Regardless of the application you’re using, digital painters
are quite comfortable with using a layer-based approach in creating their artwork. It allows for a great deal of flexibility and organization when it comes to separating the different pieces or components of your art. Long gone is the day when a painter worked on a canvas. Inside of today's applications, this would be the equivalent of painting everything on a single layer.
Painting textures inside of MARI
after the release of v2.0 is now no different. Previously, artwork was painted onto channels inside of your project, and those channels were plugged into a shader to display the texture information. With the inclusion of layers inside of MARI, it really wouldn't be fair to say that it’s just like other applications now. That wouldn't do this wonderful new feature justice.
What Is a Stack?
To understand MARI's implementation of layers, you’ll need to understand the concept of a stack. Each channel inside of a MARI project now includes its own layer stack. Once opened and explored, you’ll quickly find that each of these layer stacks is very similar in setup to other layer-based applications. All of the features you’re accustomed to seeing are there: the ability to create, delete and organize layers with groups, not to mention the incredibly useful features like layer masks and adjustment layers.
So the idea of a stack is really pretty simple, right? It's just a collection of layers attached to each channel you create in your project. Oh, but wait. There’s more—much more.
Adjusting Stack Perception
If stack was a term that only referred to a collection of paintable layers then why should it be a term at all? The reality is that stacks are a core part of the layer-based workflow introduced with MARI 2.0, and they don't just apply to paint layers.
Let's talk for just a moment about adjustment layers and what we are accustomed to them doing. If you've never worked in any other layer-based application besides Photoshop, you at least have a pretty solid idea of how they perform there. They change the look of the layers underneath them or the layer that they’re clipped to, depending on what type of adjustment they’re performing.
Inside of MARI an adjustment layer functions in very much the same way. Only instead of having a large number of adjustment layers clipped to a single layer they’re affecting, MARI implements a stack. In this case, the stack would be, again, a collection of layers only this time they’re adjustment layers.
Stack Those Masks
What about masks? Aren't they just a form of painted data that’s grayscale and contained on a type layer? What, you've never thought of a mask like that? Well the good people over at The Foundry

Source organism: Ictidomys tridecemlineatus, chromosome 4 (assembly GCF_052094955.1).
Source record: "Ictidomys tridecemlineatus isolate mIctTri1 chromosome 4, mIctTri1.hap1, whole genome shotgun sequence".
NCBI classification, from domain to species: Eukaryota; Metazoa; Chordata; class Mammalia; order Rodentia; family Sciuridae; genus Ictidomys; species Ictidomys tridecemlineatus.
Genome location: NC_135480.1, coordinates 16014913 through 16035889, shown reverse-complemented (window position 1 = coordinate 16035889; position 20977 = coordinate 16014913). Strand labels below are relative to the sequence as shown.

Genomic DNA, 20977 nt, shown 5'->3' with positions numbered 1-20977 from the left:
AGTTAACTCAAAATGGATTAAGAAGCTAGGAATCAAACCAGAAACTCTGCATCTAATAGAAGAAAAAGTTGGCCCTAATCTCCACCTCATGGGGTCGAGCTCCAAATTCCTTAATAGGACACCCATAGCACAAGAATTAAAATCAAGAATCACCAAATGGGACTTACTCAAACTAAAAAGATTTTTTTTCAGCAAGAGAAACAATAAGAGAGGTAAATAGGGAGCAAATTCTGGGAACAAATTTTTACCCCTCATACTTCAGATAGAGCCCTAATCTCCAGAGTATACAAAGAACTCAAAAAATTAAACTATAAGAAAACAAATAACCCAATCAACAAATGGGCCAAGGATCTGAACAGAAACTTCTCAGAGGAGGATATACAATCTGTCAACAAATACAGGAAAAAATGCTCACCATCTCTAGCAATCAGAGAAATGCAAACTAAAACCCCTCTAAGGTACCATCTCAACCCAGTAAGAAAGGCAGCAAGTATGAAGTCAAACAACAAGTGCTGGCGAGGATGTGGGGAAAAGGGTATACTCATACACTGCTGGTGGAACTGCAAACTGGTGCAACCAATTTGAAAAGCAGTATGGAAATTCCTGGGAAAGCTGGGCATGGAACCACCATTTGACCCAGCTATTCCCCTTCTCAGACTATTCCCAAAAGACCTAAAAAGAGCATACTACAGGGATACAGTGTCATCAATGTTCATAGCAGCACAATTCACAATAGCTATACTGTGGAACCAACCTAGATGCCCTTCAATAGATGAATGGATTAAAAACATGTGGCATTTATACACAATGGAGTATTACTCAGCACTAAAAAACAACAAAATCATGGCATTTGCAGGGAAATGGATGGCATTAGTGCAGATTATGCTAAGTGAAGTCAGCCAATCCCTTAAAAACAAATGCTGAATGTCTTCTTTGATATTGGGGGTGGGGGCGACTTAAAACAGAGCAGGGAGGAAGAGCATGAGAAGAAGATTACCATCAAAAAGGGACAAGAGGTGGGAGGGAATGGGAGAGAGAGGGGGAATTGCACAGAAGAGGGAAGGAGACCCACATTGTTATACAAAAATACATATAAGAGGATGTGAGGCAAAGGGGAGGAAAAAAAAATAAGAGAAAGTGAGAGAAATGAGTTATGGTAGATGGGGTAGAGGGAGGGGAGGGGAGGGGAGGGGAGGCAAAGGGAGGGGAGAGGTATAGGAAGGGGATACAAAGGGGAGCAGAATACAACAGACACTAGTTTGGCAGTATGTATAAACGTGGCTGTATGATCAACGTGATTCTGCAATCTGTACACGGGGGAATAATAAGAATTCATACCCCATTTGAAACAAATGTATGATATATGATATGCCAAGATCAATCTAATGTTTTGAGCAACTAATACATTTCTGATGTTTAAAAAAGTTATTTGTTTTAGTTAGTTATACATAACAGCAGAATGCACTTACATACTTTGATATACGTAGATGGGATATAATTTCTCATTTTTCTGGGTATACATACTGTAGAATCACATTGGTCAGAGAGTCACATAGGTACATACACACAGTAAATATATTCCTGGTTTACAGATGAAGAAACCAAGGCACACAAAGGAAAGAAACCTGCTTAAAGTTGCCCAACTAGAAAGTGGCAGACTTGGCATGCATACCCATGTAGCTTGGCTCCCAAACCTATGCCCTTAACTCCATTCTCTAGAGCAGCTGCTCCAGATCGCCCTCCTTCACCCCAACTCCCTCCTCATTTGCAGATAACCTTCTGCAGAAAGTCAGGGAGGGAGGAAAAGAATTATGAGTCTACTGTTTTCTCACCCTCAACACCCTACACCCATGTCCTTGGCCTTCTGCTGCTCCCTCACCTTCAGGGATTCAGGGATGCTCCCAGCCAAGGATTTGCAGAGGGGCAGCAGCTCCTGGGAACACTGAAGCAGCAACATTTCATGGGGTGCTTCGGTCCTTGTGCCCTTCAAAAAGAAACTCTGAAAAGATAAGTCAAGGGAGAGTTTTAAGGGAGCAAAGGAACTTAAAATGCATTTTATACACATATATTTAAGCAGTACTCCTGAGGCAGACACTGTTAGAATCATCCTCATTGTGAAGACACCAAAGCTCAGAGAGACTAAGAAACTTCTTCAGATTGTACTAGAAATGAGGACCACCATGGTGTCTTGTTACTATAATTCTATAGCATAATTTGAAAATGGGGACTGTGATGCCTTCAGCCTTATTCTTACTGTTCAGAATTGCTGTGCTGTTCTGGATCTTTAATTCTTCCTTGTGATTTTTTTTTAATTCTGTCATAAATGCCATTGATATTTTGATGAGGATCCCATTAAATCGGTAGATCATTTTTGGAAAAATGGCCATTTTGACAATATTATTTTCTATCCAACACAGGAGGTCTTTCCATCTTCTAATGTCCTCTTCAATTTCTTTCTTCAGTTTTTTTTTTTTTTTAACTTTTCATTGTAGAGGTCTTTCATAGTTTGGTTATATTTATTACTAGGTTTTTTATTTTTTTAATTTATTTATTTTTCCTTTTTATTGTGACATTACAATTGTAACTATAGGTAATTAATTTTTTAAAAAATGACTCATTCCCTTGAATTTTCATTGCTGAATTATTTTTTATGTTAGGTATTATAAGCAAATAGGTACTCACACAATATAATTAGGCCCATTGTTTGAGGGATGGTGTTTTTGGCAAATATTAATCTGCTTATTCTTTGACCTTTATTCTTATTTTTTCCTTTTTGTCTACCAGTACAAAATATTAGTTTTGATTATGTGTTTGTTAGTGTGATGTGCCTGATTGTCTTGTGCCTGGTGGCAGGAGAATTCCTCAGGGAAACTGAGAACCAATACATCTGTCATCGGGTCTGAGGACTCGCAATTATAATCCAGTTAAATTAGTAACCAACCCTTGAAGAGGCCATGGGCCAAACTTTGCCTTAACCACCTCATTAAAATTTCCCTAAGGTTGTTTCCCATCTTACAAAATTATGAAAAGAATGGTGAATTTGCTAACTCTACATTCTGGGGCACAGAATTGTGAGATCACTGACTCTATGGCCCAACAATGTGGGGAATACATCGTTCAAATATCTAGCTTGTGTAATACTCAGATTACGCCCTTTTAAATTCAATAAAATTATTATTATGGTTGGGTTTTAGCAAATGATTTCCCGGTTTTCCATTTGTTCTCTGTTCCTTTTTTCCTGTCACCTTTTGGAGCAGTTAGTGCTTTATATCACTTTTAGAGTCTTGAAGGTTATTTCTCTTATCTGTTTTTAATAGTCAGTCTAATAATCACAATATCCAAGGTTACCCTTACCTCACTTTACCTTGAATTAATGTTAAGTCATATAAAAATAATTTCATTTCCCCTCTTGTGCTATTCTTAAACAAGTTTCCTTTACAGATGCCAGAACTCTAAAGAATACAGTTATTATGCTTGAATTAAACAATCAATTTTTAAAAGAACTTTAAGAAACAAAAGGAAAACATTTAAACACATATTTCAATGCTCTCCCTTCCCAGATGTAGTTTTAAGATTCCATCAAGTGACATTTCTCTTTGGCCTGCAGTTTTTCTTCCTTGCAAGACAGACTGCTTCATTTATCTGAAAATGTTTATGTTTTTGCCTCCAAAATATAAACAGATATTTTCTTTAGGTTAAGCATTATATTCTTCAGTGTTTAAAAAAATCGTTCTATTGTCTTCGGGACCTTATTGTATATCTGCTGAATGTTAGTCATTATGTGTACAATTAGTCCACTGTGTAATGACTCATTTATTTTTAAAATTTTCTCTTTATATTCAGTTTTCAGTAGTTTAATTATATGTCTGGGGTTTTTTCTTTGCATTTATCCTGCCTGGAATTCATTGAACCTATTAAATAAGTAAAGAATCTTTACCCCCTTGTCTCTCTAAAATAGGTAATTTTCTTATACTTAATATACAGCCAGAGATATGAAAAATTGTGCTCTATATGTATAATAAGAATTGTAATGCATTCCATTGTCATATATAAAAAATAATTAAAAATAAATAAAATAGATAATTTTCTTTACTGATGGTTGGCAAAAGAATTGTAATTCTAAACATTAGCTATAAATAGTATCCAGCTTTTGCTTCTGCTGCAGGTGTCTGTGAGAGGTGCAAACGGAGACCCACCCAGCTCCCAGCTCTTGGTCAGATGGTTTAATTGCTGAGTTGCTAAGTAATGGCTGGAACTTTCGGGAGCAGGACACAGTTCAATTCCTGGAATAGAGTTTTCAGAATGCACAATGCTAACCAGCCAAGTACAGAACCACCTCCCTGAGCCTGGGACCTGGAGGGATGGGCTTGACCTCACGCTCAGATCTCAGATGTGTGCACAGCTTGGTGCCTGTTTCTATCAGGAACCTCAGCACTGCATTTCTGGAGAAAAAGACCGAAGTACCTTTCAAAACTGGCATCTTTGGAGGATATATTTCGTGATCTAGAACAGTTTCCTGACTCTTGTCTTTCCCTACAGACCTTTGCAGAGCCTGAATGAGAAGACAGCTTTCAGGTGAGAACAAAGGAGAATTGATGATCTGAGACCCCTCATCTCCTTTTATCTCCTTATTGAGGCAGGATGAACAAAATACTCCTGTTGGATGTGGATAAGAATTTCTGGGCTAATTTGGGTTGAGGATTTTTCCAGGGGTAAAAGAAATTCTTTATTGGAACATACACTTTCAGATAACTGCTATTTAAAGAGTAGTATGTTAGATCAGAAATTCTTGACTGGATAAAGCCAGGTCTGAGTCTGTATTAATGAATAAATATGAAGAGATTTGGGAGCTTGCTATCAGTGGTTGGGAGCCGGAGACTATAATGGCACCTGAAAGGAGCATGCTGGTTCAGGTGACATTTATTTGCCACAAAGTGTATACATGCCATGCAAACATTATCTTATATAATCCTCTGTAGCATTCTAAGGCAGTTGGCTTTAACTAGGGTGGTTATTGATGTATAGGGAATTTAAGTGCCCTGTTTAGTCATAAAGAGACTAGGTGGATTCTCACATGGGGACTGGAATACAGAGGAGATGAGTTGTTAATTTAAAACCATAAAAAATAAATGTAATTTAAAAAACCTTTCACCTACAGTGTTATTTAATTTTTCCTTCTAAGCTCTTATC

did. If you want a more traditional layer mask experience, it's surely available to you. If, however, you decide that you'd like to be able to build your mask using multiple layers, adjusting things like layer opacity or blend mode as you go, then you’ll love using mask stacks.
What becomes incredibly powerful about mask stacks is the ability to create your mask from different types of layers. For example, you could combine a procedural layer with hand-painted information and image data to create your mask. Having the ability to use a stack of layers to create your mask really opens up so many possibilities!
Combining Stacks and Sharing Layers
With three different types of stacks, MARI's layer-based workflow suddenly isn't exactly like other applications. There’s a good deal more flexibility and power here.
What would happen if you used an adjustment stack inside of a mask stack? Or maybe it's the exact opposite. Maybe you need to use multiple layers to define a mask for one of the adjustments inside of your adjustment stack. These stacks are nestable within each other almost to the point where it can be mind boggling. Don't let that frighten you though.
Another feature introduced with MARI 2.0 is the ability to share layers between layer stacks and channels. This feature becomes extremely useful when you’re working inside either an adjustment stack or a mask stack.
If multiple layers, each containing a different piece of the diffuse texture, need to be masked in exactly the same way, then you can share layers between their mask stacks. Any changes made to one layer will be made within the other mask stacks.
When it comes to MARI's implementation of layer-based painting, flexibility is the name of the game. Being able to stack your adjustments and masks may seem a little confusing at first, but give it some time. After working with these new features, it won't take long before you really begin to deploy them within your own projects in ways that not only save you time, but also make your projects lighter and more manageable.
If you'd like to see these different types of stacks in action, make sure and check out our MARI tutorials
, specifically the Your First Day with MARI
tutorial and our Introduction to MARI 2.0
tutorial. Then feel free to jump into any tutorial created in MARI v2.0 or later, as these new features are something you’ll want to build your painting workflows around.